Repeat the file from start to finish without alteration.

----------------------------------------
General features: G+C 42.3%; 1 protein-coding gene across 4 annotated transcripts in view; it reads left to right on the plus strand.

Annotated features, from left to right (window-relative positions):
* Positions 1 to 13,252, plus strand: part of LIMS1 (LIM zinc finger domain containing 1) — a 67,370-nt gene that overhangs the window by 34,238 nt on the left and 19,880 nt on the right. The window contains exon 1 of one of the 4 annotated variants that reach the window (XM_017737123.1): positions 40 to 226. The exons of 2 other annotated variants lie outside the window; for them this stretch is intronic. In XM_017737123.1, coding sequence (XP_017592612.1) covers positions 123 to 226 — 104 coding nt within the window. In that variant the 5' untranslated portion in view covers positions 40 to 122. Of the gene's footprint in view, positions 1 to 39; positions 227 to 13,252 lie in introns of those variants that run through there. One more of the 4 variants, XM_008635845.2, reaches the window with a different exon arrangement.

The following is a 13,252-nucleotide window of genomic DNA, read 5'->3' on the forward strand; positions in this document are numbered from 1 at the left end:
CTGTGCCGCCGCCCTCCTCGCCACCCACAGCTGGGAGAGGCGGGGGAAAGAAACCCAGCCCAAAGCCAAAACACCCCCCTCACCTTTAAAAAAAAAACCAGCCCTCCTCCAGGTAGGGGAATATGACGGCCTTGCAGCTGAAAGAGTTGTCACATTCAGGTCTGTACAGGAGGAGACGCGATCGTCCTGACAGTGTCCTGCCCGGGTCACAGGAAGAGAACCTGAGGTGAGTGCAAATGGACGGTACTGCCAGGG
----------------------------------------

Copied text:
General features: G+C 42.3%; 1 protein-coding gene across 4 annotated transcripts in view; it reads left to right on the plus strand.

Annotated features, from left to right (window-relative positions):
* Positions 1 to 13,252, plus strand: part of LIMS1 (LIM zinc finger domain containing 1) — a 67,370-nt gene that overhangs the window by 34,238 nt on the left and 19,880 nt on the right. The window contains exon 1 of one of the 4 annotated variants that reach the window (XM_017737123.1): positions 40 to 226. The exons of 2 other annotated variants lie outside the window; for them this stretch is intronic. In XM_017737123.1, coding sequence (XP_017592612.1) covers positions 123 to 226 — 104 coding nt within the window. In that variant the 5' untranslated portion in view covers positions 40 to 122. Of the gene's footprint in view, positions 1 to 39; positions 227 to 13,252 lie in introns of those variants that run through there. One more of the 4 variants, XM_008635845.2, reaches the window with a different exon arrangement.

The following is a 13,252-nucleotide window of genomic DNA, read 5'->3' on the forward strand; positions in this document are numbered from 1 at the left end:
CTGTGCCGCCGCCCTCCTCGCCACCCACAGCTGGGAGAGGCGGGGGAAAGAAACCCAGCCCAAAGCCAAAACACCCCCCTCACCTTTAAAAAAAAAACCAGCCCTCCTCCAGGTAGGGGAATATGACGGCCTTGCAGCTGAAAGAGTTGTCACATTCAGGTCTGTACAGGAGGAGACGCGATCGTCCTGACAGTGTCCTGCCCGGGTCACAGGAAGAGAACCTGAGGTGAGTGCAAATGGACGGTACTGCCAGGG